Knox drops out, endorses Onorato

Philadelphia businessman Tom Knox has bowed out of the Democratic gubernatorial primary, and is endorsing Allegheny County Executive Dan Onorato. The move narrows the field to four candidates: Onorato, Auditor General Jack Wagner, Scranton Mayor Chris Doherty and Montgomery County Commissioner Joe Hoeffel.

Knox said his reasoning is straightforward – his wife didn’t want him to run. (“Why?” A reporter asked. “Ask her,” said Knox. “Every time I put words in my wife’s mouth she gets mad at me.”)

Knox plans on supporting Onorato financially, and says the western Pennsylvania lawmaker is the best Democratic candidate. “In order to lead in a state like this you have to have actual experience in hiring people and, you know, holding them accountable,” he said.  “And the one person I see in this race that’s had actual experience in holding people accountable, and a person that I think is going to stay in and win this race, is Dan.”

In a statement, Onorato said, “Tom Knox has shown himself to be a true leader on government reform, economic development and education and I welcome his strong support.  Tom’s focus on these and other issues was an important contribution to this campaign cycle’s dialogue. I look forward to continuing to focus on the policies that are essential to growing Pennsylvania’s economy and creating jobs that will get our residents back to work.”

While Knox’s personal endorsement may not gain Onorato traction with voters, the move gives his campaign a big boost by eliminating the only candidate who could have gone toe-to-toe with Onorato on ad buys and spending. Knox acknowledged that today.” I was going to spend ten million dollars, Dan was probably going to spend ten million dollars. We were going to beat each other up,” he said.  “And that’s not appropriate to do in a Democratic primary, and then after all that, allow a Republican to become the next governor.” Onorato has raised over eight million dollars so far. Wagner, Doherty and Hoeffel have taken in far less.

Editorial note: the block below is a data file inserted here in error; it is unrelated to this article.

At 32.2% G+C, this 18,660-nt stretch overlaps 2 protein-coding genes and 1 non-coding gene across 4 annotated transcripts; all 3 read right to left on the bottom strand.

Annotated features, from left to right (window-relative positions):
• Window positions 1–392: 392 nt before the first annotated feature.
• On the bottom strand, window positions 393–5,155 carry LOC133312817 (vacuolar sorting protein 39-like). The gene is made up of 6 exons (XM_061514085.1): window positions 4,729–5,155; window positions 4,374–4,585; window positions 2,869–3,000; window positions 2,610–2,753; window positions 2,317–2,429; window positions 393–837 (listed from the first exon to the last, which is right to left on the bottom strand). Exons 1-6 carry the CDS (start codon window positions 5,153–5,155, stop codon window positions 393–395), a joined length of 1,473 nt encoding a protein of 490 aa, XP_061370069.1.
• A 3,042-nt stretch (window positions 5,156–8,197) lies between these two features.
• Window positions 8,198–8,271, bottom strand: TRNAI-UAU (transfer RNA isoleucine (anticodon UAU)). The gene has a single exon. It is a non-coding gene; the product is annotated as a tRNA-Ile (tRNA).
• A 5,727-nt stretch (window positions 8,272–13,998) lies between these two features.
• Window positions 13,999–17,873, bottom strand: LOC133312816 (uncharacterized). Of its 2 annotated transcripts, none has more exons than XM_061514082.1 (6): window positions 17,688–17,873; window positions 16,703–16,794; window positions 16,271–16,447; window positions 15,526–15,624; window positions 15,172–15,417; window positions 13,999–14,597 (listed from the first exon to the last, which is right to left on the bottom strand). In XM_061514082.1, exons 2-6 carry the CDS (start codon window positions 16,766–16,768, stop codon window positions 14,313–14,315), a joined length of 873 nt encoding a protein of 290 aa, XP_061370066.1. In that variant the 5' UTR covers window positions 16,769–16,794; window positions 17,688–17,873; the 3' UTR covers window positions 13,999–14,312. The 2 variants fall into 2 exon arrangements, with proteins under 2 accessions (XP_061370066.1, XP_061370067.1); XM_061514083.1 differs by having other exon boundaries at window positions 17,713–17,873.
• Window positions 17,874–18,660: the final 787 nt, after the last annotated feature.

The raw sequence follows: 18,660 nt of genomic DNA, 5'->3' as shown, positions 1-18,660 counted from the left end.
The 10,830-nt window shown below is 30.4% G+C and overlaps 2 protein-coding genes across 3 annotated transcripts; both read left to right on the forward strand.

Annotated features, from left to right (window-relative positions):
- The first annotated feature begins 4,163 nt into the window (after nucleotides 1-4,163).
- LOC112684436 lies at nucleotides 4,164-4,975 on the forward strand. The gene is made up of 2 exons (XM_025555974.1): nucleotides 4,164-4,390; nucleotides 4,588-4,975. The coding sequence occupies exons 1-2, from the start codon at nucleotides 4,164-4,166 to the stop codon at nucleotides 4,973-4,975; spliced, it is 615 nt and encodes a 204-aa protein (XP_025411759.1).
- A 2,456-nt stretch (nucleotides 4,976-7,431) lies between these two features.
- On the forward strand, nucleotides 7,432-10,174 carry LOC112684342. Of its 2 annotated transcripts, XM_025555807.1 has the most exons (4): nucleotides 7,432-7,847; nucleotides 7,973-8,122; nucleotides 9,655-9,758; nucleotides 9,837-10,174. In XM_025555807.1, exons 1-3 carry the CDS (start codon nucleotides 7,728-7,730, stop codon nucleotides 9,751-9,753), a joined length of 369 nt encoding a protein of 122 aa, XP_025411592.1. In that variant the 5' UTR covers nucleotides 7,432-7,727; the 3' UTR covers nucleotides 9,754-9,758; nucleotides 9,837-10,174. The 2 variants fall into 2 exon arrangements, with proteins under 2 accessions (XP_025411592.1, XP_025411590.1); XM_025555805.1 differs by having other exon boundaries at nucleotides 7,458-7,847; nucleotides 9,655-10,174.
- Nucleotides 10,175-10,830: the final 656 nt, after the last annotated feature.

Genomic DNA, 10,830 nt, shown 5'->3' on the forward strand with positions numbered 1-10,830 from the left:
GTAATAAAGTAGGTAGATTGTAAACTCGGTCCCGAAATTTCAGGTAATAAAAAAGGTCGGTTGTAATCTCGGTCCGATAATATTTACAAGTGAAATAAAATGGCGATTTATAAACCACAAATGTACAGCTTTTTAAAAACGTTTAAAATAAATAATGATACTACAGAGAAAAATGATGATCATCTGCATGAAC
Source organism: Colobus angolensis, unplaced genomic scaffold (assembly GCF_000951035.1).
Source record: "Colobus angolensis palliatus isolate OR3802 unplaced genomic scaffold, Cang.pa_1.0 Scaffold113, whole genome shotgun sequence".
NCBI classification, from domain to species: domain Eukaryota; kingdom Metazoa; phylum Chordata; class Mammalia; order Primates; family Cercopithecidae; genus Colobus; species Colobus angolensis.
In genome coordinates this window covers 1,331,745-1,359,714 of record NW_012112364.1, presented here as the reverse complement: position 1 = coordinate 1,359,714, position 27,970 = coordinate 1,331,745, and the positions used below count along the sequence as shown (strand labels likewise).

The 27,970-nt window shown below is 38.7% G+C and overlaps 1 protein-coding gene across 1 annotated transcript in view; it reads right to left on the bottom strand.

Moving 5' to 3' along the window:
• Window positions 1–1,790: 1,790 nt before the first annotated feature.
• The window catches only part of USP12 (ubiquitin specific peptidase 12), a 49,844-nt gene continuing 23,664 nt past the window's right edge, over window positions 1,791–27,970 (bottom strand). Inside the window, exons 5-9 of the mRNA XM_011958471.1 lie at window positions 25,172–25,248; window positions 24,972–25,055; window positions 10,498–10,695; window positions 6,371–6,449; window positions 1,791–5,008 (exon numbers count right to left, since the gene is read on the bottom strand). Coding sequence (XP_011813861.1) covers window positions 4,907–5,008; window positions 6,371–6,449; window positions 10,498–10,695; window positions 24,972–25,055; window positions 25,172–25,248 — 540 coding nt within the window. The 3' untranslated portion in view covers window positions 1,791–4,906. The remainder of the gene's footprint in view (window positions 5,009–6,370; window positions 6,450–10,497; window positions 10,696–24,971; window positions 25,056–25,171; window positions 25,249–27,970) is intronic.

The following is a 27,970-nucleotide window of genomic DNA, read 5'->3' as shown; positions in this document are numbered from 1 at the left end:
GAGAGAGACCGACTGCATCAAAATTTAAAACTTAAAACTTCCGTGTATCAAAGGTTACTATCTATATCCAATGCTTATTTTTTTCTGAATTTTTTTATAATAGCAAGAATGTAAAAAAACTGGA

Political scientist Terry Madonna of Franklin and Marshall College argued Onorato now has a big advantage over his opponents. “Becoming a statewide presence, particularly in the state’s six television markets, is very important as this primary moves forward. And at the moment only one candidate seems to have the resources to do that,” he said.  “Of the remaining Democrats, only Onorato seems to have the capacity to become a statewide TV candidate.”

Other campaigns grumbled to Capitolwire and other news outlets that Knox was angling for an appointment to the Liquor Control Board, but Knox insisted there was no quid-pro-quo. “It’s inappropriate for me to ask him for anything. After he’s elected, if I wanted something that would be the time to tell him. Not until. It’s not appropriate to be asking people for favors because you’re getting out of the race”

In fact, Knox laughed off the LCB as a whole. “That would probably be the last job I’d want. If I’m going to do something in government I’d want to do something meaningful. Not something that has to do with wine and spirits.

Knox said the decision will leave him with a tinge of regret. “I’ll always think that I could have been governor, and done a great job. It saddens me to get out of this race. I’ll never know.”

Madonna’s final take? “On balance this will help the Onorato candidacy,” he said. “It seems to be leading toward a consensus candidate. But in of itself it doesn’t seal the deal. It doesn’t guarantee that Onorato will be the nominee. It’s not a game-changer, but it is very helpful to Onorato.”

About pubradiopolitics
Scott covers state government and politics for Pennsylvania's public radio stations, including WITF in Harrisburg, WHYY in Philadelphia and WDUQ in Pittsburgh.

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